163 Views | Aug 15 2019, 11:10pm

The Terminal

David Friesner

Broker

"The difference between something good and something great is in the details."

The 1920s in Toronto was a time for Jazz, prosperity, raw material exports were up, unemployment was down, and we were well on the path of recovery from the first World War. Toronto was rumoured to be one of exporters to the United States for alcohol during their prohibition. The likes of gangsters such as Al Capone are said to have walked our streets and arranged spirits manufactured from distillers such Gooderham & Worts to be smuggled back to the US. Much of the importing and exporting at the time was done either by boat or by rail. Toronto’s waterfront was a main hub of the import export scene supported by both methods. Items arriving on boats would be moved onto trains and delivered across the country.  In 1926 Construction began on The Terminal Warehouse Building and completed in February 1927. The building was unique as it had two rail lines feeding into the building and was utilized as both a storage for dry goods and a refrigerated storage warehouse. The Terminal produced around 130 tonnes of ice per day that it would use to pack perishable goods onto rail cars. The building was Art Deco in design and one of the largest poured concrete buildings ever built in Canada at the time.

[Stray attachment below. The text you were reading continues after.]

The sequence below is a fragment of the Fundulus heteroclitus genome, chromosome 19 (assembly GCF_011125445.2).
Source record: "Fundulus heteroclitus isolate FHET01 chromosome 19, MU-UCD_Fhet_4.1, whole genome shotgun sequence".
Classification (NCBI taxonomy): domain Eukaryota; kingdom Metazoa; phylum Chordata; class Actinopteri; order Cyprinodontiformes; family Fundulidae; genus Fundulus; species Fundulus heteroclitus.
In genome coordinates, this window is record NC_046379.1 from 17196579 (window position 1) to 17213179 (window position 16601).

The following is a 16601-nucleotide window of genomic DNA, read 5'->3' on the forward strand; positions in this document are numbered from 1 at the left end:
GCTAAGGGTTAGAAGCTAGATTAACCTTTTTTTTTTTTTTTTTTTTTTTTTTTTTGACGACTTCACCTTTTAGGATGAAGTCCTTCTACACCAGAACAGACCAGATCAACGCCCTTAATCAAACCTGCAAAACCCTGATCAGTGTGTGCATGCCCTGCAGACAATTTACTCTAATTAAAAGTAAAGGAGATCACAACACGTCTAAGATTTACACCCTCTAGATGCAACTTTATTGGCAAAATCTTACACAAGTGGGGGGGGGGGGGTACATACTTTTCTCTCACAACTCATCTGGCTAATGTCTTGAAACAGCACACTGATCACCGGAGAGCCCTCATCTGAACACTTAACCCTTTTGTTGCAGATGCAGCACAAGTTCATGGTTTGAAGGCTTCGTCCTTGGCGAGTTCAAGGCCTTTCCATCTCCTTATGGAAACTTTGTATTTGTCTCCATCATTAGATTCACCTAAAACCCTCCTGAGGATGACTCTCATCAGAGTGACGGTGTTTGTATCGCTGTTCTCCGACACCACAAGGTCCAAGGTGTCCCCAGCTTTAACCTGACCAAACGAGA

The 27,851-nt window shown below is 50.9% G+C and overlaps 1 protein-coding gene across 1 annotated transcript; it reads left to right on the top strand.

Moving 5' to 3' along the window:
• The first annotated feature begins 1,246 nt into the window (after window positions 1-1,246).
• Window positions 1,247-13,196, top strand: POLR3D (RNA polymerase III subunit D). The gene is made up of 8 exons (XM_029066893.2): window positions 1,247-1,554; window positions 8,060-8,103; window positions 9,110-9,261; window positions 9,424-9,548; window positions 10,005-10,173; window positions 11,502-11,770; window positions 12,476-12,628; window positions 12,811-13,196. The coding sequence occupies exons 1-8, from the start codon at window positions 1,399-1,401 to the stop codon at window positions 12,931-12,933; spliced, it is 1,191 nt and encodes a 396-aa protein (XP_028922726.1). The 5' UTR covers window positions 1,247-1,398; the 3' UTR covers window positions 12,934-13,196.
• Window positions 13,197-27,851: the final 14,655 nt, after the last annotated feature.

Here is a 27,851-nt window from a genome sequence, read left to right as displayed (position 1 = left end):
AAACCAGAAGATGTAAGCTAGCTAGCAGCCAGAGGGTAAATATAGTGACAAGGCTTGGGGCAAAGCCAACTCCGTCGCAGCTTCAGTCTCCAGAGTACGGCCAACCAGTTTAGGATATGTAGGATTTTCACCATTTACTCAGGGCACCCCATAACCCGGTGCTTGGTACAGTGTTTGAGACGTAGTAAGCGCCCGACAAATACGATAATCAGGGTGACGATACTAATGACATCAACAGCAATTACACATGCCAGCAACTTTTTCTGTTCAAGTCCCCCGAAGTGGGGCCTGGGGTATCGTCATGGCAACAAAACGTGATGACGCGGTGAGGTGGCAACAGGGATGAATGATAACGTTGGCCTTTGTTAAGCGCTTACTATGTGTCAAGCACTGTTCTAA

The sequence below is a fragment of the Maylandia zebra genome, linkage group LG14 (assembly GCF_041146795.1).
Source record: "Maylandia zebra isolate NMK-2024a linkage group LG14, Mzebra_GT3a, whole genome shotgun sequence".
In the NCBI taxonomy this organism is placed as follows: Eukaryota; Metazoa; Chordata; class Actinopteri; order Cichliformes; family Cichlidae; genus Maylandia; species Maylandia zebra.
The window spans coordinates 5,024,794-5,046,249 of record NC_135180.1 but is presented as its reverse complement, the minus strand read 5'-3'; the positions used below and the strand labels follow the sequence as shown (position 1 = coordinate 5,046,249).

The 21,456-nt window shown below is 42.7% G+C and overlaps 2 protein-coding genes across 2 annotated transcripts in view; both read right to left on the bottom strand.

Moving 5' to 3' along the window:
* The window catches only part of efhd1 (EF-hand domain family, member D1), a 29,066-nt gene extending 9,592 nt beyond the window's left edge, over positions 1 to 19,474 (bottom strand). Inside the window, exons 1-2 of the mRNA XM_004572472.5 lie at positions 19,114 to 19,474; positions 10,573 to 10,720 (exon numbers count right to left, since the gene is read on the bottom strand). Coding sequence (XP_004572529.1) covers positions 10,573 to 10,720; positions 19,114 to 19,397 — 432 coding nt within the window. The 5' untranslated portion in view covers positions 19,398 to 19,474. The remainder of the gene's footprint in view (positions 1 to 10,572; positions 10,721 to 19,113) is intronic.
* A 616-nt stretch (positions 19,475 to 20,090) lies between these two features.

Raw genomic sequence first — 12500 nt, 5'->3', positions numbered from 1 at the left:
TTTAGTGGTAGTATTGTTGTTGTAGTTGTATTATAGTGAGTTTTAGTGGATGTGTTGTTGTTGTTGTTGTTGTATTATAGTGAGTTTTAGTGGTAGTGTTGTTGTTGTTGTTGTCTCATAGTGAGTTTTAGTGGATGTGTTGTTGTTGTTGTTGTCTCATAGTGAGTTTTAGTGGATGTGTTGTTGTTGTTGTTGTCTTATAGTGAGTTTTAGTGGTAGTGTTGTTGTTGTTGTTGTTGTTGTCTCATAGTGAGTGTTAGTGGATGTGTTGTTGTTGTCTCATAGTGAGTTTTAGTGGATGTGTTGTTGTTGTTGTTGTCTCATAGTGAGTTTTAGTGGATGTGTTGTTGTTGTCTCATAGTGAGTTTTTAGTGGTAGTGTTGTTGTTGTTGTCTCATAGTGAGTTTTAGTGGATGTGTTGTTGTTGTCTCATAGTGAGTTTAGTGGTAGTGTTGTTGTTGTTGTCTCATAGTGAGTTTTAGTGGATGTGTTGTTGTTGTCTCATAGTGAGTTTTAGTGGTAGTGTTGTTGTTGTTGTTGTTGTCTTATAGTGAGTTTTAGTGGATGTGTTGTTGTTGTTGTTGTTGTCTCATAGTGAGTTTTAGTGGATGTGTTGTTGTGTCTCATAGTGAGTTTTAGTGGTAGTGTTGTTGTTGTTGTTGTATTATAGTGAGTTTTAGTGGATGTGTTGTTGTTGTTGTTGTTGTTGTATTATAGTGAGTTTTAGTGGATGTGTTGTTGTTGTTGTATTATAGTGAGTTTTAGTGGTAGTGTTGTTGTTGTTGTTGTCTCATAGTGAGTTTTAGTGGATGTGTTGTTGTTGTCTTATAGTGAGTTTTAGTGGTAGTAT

1929 Queens Quay Terminal by the Toronto Star

 

"The Bluenose" moored beside the Terminal Warehouse in 1933. The famous ship from Nova Scotia that appears on the back of the Canadian dime.



Sadly, by the 1970s this once great building was not what it was back in the twenties. The Ontario government purchased the building from its owners as part of the plans to develop the cities waterfront. Architectural firm Zeidler Roberts Partnership was contract and at a cost of $60 Million dollars the terminal was transformed. Opening in 1983, the building now housed; two levels of retail (83,000 SF) , six levels of office (365,000 SF) , a 450 seat dance theater (25,000SF), and four levels of residential (72 Units) (172,000 SF). The residential component was installed by adding four levels onto the original structure.

The beginning of the Termainal's refresh in 1982.

The Queens Quay Terminal on the Skyline of Toronto in the late 80s.

In November 2017, Cubecom officially called the Terminal our new home. The building is also a stable mate in Toronto’s cityscape. The terminal is home to many office users such as ourselves and a ground floor of retail. In Late 2018, Northam Realty Purchased the building from Brookfield and the rest…. Who knows?

We're in the middle of the fourth floor, facing the water. Can you find us in the pictures?

David Friesner

Broker

"The difference between something good and something great is in the details."

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Edited by: Linh Nguyen & Ishani Dezoysa.